"You know," he finally said, "I think I might believe you."
Anyu didn't know what to say. "Y-you do?" Jefferson didn't really seem like a guy who would change where he stood at a moment's notice.
"I never thought I'd be coming to this conclusion. However, we have been getting numerous eye-witness accounts stating your rocket didn't just fly in the instant the wormhole appeared, but rather came out of it. I can hardly believe I'm saying this, but... Anyu, I think you and your friends may very well be from another world entirely."
"You think we're aliens? You think my friends and I are aliens?"
Jefferson mopped his brow with a handkerchief he'd procured from his jacket pocket. "Well, let's look at the evidence. Five days ago, completely out of nowhere, an immense disk of light opens above New York. Shortly after, a primitive rocket falls out of it and crashes in Central Park. However, before impact, this rocket deploys a sort of—well, the best our scientists have got right now is 'water sack'—which cushions its landing. And then, every single plant in a mile radius dies. Our environmentalists say they've all lost their moisture. Spontaneously. Now, let me assure you, if there were a country on this Earth with a weapon like that, we'd now about it."
Anyu scooted back a bit in his chair. "What do you mean?" he asked, "that's not a weapon! My companions and I... we were falling out of the sky. So, Kirima bent water out of the air and surrounding plants to create a cushion for us to land on."
Jefferson raised an eyebrow. "She bent the water?"
"Yeah, you know, waterbending. Turns out, she's a waterbender."
"What is a 'waterbender?'"
"Y-you don't know?"
Jefferson heaved a sigh, and pursed his lips. "Don't you see? This is what I'm talking about! We've been interrogating your friend Hiro, and the conversation's been going the exact same way. Neither of you have any idea what things are like on Earth, nor do we know anything about where you claim to be from. It's an unsettling theory, to be sure—but in light of recent events, it seems to be the only plausible one. Furthermore—"
"Wait a minute!" Anyu cut in, "you said you've talked with Hiro and me, but you never mentioned Kirima. What've you done with her?"
A shadow fell over Jefferson's brow for the briefest of moments, and he frowned. "You and Hiro just woke up a few hours ago, after being in a comatose state for five days. Kirima... She isn't up yet."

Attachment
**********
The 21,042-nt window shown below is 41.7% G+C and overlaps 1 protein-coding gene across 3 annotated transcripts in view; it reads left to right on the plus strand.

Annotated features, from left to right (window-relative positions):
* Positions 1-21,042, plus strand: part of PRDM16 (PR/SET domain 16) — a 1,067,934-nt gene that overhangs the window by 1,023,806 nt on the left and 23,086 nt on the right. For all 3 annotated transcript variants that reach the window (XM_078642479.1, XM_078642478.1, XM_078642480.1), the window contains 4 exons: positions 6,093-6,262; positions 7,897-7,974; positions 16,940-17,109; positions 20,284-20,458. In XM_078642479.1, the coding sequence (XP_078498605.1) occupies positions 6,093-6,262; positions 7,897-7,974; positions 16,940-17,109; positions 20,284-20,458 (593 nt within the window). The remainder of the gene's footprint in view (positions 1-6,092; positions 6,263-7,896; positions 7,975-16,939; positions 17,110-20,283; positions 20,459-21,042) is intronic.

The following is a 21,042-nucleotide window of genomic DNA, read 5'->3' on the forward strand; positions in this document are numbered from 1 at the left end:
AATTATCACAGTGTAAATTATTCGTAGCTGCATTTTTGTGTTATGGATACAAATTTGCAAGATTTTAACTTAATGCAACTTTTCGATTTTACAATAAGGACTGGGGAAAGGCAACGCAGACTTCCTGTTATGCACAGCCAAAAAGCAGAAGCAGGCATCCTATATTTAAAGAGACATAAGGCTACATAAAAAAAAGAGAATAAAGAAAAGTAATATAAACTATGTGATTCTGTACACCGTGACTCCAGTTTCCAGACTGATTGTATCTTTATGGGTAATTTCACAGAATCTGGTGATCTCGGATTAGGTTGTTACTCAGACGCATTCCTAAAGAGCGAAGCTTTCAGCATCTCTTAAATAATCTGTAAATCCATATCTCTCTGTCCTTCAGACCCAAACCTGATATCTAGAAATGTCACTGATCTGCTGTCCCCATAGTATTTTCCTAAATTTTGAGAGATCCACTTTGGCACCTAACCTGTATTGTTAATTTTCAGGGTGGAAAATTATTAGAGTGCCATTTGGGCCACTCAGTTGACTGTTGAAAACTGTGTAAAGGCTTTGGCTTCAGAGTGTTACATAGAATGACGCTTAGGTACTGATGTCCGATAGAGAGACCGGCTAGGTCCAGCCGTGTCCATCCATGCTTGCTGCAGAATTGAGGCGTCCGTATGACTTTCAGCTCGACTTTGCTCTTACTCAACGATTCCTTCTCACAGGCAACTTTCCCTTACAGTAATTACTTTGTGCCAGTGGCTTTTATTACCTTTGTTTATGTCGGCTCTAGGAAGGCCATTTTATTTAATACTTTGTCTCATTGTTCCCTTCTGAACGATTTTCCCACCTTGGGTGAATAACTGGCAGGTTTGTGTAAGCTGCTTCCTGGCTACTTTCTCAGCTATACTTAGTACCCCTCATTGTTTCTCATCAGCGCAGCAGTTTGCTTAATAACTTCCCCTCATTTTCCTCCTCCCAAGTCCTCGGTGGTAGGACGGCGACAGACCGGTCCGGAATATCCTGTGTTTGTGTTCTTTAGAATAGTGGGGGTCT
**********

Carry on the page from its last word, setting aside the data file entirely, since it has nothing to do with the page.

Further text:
"Is she alright?"
"Well, she got banged up a good deal worse than you two did during your landing, but our doctors are optimistic."
"So... she'll recover?"
"As far as we know, she'll be alright when she wakes. However the Stem-Cell enclosure can be a little temperamental sometimes, so—"
The door behind Jefferson slid open for the second time, and again, a new man was standing there. This one was dressed in a white lab coat and white work pants. His hair was dark, and well cared for. The strands caressed his scalp perfectly. Anyu's eyes dipped lower, and noted a pair of brown eyes, below which lay a slim mouth, pulled tight into a grimace. This man's skin was a darker, more natural tone—similar to Anyu's.
Jefferson turned around to face the new arrival. "Doctor Stone, what do you want? As you can see, I'm in the middle of something."
"I'm afraid you're gonna have to come with me anyway, sir. You need to see this."
Jefferson nodded. "Anyu, I'd ask you to stay put, but... I suppose you aren't really going anywhere. Lead the way, Stone."
With that, Jefferson got out of his chair, and followed his colleague out the door and into the corridor beyond.
Anyu watched the door slide shut behind the men, and realized something. Jefferson referred to this place—this planet as "Earth". That meant, if the wormhole had indeed dumped him and his companions on another world, it and his world not only shared a dominant species, and a language, but also shared a name. How this was biologically possible, Anyu hadn't the slightest idea, but... Who could argue with the facts? He was in a place called "New York", a city dotted with immense golden spires. There was someplace called "China" he'd never heard of, and another mysterious object by the name of "the Internet".
Yes, it was clear to him now. He was on an Earth, but not his Earth.
Anyu leaned back, and sighed. What a mess he was in.
Well, that's my second chapter! Quite a harrowing interrogation, was it not?
One little side note: obviously, as Anyu and the other astronauts have never seen a person of Caucasian ethnicity before, they're going to find some of the group's common traits disturbing. For instance, the "sickly red spots" on Shaun's face were freckles.
Did you know...?
- Jefferson loves those sunglasses of his like the son he never had. He keeps them with him at all times.
- You're probably wondering exactly what function those glimmering golden spires serve in the NYC skyline. At the time I wrote this, I had absolutely no idea what they did; I just thought it'd be cool to throw some futuristic tech in there somewhere. Their exact purpose is revealed in a future chapter.
- Hiro is ex-military, in case you didn't already guess. He flew with the United Forces for a while.